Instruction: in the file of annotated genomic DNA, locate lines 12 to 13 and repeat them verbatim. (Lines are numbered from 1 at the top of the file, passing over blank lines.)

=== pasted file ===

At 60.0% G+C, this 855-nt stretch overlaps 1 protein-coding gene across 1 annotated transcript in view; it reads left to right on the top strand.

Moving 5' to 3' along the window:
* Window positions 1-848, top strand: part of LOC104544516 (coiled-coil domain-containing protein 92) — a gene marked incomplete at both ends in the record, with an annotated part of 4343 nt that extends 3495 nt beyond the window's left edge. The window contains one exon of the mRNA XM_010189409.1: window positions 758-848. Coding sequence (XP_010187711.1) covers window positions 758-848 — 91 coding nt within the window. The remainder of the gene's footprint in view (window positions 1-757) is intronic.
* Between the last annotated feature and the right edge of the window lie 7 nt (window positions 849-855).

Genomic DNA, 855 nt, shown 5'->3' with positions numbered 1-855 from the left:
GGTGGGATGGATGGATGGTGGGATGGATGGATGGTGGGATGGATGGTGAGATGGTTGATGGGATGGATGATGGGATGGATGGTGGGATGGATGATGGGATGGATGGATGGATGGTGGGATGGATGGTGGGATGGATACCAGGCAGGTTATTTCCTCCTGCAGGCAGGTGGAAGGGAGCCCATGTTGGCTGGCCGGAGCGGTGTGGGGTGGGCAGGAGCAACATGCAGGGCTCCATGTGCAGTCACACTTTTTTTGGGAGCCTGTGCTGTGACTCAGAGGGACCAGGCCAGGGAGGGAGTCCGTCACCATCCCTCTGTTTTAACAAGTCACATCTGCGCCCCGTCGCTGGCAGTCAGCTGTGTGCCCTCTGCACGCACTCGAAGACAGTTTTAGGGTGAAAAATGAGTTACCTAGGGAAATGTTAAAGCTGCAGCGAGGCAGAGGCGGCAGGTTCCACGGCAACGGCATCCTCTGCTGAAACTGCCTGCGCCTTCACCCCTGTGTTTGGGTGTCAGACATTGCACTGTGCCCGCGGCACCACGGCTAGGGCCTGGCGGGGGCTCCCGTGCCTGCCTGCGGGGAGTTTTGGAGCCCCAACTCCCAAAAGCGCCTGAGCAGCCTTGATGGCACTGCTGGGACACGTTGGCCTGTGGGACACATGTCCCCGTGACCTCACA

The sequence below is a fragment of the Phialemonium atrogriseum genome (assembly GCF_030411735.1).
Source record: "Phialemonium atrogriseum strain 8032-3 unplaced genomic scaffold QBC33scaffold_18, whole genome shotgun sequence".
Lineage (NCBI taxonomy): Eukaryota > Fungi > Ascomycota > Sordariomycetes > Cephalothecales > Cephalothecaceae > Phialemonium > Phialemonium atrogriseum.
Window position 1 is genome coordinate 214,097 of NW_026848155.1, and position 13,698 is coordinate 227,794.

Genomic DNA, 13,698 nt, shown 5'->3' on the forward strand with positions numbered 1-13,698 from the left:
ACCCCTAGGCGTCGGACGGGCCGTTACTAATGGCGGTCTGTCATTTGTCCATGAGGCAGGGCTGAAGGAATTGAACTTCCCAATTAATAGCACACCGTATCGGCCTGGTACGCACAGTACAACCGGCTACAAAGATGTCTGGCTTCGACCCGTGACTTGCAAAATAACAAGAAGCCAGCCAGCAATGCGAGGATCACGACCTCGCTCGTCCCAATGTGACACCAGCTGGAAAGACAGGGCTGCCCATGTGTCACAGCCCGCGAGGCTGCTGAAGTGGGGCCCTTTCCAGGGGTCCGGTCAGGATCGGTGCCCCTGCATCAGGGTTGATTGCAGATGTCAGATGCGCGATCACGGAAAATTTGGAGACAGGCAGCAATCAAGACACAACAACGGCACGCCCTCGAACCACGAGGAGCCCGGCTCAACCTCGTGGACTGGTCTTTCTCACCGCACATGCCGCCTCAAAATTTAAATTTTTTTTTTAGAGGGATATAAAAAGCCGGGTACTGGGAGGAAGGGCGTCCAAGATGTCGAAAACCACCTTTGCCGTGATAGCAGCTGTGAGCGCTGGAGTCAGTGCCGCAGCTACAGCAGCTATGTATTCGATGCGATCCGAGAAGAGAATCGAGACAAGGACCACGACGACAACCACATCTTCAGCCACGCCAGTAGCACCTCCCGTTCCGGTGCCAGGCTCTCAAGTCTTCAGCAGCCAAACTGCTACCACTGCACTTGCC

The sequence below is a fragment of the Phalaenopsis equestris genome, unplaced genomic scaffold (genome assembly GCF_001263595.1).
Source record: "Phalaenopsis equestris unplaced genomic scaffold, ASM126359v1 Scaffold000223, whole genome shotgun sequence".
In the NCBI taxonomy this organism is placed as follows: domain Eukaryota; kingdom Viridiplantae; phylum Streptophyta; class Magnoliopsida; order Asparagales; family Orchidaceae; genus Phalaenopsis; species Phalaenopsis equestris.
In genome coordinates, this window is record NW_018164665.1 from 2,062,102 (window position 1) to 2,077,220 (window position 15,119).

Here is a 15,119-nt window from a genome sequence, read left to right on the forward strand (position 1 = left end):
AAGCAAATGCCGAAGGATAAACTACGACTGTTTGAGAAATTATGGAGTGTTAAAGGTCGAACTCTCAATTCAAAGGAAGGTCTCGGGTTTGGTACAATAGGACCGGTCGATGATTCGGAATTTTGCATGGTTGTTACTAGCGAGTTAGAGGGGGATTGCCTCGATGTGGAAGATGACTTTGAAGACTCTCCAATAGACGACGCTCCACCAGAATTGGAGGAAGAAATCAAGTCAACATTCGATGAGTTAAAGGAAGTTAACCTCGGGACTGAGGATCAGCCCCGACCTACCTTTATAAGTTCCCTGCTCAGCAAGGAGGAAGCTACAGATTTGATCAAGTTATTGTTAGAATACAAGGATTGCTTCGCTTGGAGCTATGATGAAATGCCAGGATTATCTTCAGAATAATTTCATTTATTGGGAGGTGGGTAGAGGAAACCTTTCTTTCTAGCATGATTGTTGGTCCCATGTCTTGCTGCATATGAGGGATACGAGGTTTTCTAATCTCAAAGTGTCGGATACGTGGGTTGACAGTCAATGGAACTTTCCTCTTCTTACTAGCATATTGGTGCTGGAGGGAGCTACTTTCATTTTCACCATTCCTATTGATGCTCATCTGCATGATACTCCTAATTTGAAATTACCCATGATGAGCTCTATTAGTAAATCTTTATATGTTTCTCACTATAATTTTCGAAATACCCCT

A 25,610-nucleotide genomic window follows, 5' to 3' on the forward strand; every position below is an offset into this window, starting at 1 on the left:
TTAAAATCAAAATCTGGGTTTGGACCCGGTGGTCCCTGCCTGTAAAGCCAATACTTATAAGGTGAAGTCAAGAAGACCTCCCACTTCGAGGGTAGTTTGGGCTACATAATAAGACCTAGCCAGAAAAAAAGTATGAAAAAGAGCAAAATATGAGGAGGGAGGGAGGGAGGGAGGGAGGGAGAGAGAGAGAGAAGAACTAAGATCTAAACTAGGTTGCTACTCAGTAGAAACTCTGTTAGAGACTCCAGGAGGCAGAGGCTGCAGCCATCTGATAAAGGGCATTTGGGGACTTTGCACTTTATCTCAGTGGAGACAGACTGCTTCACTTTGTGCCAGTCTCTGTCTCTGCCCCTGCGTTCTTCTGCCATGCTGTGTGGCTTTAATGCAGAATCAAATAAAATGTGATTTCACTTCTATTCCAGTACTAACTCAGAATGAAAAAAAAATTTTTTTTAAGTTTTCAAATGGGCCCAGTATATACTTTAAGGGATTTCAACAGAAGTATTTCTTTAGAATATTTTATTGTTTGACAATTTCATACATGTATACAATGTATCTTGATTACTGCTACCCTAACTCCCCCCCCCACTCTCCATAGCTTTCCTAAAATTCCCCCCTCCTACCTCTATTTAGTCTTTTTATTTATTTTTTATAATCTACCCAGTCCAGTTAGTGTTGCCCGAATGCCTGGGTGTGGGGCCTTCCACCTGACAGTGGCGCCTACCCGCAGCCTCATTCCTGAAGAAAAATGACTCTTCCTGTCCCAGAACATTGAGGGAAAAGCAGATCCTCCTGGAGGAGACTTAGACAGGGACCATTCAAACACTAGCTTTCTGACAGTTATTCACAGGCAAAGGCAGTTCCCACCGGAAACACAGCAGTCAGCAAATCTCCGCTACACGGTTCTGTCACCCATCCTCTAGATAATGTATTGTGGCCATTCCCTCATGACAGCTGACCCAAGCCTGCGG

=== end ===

ACCCCTAGGCGTCGGACGGGCCGTTACTAATGGCGGTCTGTCATTTGTCCATGAGGCAGGGCTGAAGGAATTGAACTTCCCAATTAATAGCACACCGTATCGGCCTGGTACGCACAGTACAACCGGCTACAAAGATGTCTGGCTTCGACCCGTGACTTGCAAAATAACAAGAAGCCAGCCAGCAATGCGAGGATCACGACCTCGCTCGTCCCAATGTGACACCAGCTGGAAAGACAGGGCTGCCCATGTGTCACAGCCCGCGAGGCTGCTGAAGTGGGGCCCTTTCCAGGGGTCCGGTCAGGATCGGTGCCCCTGCATCAGGGTTGATTGCAGATGTCAGATGCGCGATCACGGAAAATTTGGAGACAGGCAGCAATCAAGACACAACAACGGCACGCCCTCGAACCACGAGGAGCCCGGCTCAACCTCGTGGACTGGTCTTTCTCACCGCACATGCCGCCTCAAAATTTAAATTTTTTTTTTAGAGGGATATAAAAAGCCGGGTACTGGGAGGAAGGGCGTCCAAGATGTCGAAAACCACCTTTGCCGTGATAGCAGCTGTGAGCGCTGGAGTCAGTGCCGCAGCTACAGCAGCTATGTATTCGATGCGATCCGAGAAGAGAATCGAGACAAGGACCACGACGACAACCACATCTTCAGCCACGCCAGTAGCACCTCCCGTTCCGGTGCCAGGCTCTCAAGTCTTCAGCAGCCAAACTGCTACCACTGCACTTGCC

The sequence below is a fragment of the Phalaenopsis equestris genome, unplaced genomic scaffold (genome assembly GCF_001263595.1).